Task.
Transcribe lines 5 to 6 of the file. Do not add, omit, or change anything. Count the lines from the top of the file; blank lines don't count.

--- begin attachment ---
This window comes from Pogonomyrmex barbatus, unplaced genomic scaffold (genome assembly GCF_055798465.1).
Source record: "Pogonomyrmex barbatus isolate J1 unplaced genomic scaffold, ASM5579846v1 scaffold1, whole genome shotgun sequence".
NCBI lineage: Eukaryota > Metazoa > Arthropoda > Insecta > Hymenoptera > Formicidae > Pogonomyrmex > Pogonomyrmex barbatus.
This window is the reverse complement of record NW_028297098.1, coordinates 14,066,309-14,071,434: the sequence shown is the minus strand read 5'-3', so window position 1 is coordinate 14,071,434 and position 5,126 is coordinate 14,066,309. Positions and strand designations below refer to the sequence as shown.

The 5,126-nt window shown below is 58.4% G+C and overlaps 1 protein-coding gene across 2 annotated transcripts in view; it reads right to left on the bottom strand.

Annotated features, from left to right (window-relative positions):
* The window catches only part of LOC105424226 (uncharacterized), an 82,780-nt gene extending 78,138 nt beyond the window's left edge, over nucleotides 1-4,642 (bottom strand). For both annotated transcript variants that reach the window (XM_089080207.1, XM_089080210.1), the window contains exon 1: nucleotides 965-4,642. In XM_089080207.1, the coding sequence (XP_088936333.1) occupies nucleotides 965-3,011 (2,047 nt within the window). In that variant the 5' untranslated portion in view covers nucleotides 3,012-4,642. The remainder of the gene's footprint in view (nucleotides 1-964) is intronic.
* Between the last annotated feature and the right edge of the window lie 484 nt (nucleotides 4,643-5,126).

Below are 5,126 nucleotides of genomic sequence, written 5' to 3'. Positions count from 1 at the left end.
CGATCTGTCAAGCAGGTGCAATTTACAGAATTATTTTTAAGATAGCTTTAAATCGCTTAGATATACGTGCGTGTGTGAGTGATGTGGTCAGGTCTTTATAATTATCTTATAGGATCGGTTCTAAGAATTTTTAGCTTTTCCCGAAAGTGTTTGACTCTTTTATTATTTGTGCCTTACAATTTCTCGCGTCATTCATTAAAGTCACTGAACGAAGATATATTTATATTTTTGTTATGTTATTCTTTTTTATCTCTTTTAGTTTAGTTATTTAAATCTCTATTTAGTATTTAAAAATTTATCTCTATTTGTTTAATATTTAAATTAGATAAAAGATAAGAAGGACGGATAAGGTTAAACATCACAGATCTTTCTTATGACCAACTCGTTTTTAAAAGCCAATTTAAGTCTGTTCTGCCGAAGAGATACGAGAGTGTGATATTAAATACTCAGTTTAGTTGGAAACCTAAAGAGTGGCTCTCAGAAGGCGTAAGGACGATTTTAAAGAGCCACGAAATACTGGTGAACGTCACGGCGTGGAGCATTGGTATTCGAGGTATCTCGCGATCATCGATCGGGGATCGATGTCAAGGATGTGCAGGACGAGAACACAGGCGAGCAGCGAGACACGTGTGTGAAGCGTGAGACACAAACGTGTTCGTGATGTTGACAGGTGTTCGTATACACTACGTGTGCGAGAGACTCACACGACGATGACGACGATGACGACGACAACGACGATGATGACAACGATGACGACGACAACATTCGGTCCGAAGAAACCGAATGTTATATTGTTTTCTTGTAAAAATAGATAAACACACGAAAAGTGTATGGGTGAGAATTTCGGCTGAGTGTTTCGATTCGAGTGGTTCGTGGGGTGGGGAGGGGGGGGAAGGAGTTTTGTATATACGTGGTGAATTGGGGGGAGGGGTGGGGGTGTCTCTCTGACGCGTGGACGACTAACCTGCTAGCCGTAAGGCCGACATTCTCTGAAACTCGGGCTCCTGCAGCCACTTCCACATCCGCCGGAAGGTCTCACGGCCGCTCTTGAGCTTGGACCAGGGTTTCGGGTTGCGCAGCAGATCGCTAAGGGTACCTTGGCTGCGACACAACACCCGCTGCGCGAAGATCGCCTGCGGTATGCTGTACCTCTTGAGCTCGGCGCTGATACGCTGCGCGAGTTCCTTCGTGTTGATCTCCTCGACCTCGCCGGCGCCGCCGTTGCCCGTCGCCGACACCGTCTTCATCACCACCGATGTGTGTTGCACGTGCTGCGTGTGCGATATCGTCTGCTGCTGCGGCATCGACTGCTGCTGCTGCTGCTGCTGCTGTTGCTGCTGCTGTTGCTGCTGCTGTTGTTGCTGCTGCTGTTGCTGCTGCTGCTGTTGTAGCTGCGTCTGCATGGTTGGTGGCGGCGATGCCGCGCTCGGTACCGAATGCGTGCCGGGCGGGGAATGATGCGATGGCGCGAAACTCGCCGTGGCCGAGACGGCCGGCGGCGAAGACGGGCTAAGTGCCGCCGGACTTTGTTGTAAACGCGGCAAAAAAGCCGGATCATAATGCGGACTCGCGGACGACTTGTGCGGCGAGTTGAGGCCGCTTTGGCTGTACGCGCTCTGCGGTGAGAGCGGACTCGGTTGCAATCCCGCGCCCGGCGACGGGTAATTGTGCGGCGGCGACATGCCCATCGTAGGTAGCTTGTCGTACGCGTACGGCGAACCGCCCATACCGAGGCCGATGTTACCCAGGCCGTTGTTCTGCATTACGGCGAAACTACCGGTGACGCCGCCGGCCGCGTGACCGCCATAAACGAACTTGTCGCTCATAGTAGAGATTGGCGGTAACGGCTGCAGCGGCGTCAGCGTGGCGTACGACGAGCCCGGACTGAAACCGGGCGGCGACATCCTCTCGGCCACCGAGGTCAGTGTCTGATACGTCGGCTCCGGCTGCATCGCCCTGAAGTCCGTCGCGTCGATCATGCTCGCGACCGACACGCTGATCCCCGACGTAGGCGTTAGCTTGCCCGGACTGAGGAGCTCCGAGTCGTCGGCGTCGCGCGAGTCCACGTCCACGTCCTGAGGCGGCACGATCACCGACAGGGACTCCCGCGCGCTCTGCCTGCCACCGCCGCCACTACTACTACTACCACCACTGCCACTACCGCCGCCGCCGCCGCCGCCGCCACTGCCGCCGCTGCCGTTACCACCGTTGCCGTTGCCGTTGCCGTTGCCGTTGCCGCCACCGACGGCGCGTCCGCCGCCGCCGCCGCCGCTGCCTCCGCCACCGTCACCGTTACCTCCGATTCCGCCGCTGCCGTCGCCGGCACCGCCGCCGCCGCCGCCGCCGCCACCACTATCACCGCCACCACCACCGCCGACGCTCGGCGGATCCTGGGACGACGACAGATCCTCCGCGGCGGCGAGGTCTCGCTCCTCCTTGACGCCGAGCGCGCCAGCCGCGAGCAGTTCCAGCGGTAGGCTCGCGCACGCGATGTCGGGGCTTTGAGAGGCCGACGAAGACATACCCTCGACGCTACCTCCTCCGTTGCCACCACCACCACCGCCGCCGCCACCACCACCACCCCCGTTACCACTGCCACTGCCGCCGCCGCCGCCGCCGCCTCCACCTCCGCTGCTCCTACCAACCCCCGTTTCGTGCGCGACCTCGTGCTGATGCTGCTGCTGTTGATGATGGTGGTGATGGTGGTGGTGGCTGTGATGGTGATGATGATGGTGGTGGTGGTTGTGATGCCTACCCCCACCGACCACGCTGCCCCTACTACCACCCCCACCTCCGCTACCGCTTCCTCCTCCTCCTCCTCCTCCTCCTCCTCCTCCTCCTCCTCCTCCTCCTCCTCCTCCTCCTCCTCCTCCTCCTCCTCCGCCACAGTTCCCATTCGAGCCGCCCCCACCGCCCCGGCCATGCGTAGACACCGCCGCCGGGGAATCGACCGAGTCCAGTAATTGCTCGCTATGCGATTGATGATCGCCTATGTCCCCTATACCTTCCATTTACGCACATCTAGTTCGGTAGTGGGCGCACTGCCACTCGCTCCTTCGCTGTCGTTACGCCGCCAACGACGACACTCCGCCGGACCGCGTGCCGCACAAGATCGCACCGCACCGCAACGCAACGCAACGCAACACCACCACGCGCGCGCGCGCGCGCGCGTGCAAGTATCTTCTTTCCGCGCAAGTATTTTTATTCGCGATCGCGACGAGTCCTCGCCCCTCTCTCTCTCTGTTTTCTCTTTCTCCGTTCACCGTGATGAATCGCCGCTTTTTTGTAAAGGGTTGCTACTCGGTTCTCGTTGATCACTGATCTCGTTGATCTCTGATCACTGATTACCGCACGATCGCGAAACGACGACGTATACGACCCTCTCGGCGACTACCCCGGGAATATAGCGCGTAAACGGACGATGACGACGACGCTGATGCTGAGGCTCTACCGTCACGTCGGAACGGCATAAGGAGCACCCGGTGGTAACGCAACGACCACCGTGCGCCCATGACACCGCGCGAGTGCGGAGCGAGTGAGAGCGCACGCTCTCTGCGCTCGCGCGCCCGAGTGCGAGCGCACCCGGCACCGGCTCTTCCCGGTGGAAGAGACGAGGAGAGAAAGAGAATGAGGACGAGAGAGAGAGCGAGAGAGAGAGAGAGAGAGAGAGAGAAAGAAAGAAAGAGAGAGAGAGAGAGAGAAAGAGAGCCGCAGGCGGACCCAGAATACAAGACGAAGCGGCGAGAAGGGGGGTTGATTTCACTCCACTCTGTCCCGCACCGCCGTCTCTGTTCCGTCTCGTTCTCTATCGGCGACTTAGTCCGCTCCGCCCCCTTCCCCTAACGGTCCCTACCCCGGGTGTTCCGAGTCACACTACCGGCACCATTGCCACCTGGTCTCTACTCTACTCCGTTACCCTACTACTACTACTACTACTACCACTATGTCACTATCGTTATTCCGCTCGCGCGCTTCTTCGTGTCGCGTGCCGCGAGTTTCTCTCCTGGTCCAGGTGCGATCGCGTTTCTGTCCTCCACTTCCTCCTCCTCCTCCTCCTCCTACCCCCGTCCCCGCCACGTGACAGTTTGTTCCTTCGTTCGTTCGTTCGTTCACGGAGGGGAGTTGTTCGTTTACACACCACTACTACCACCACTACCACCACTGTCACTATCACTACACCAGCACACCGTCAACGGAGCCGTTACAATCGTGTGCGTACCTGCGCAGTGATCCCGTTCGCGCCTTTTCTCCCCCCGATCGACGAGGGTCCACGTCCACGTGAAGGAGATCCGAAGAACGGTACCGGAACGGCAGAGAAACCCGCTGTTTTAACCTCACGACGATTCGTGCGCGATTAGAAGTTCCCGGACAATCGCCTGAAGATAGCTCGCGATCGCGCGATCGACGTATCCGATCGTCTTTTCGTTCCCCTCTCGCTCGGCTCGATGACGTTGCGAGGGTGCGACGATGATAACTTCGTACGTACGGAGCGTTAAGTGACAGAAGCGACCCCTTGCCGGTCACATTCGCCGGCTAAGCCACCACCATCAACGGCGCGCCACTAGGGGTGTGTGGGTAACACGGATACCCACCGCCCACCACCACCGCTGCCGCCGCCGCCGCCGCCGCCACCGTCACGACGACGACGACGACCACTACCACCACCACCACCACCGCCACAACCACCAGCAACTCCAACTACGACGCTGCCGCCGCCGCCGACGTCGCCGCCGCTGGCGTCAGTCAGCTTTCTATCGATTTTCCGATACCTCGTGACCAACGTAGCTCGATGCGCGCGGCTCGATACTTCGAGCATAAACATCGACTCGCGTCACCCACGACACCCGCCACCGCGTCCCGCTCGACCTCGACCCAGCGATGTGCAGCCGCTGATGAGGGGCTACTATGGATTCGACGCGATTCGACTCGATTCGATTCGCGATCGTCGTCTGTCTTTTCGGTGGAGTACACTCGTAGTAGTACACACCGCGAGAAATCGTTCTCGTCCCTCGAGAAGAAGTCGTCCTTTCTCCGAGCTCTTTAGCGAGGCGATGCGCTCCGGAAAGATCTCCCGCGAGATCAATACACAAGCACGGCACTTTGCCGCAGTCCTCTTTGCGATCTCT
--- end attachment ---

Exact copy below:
The 5,126-nt window shown below is 58.4% G+C and overlaps 1 protein-coding gene across 2 annotated transcripts in view; it reads right to left on the bottom strand.

Annotated features, from left to right (window-relative positions):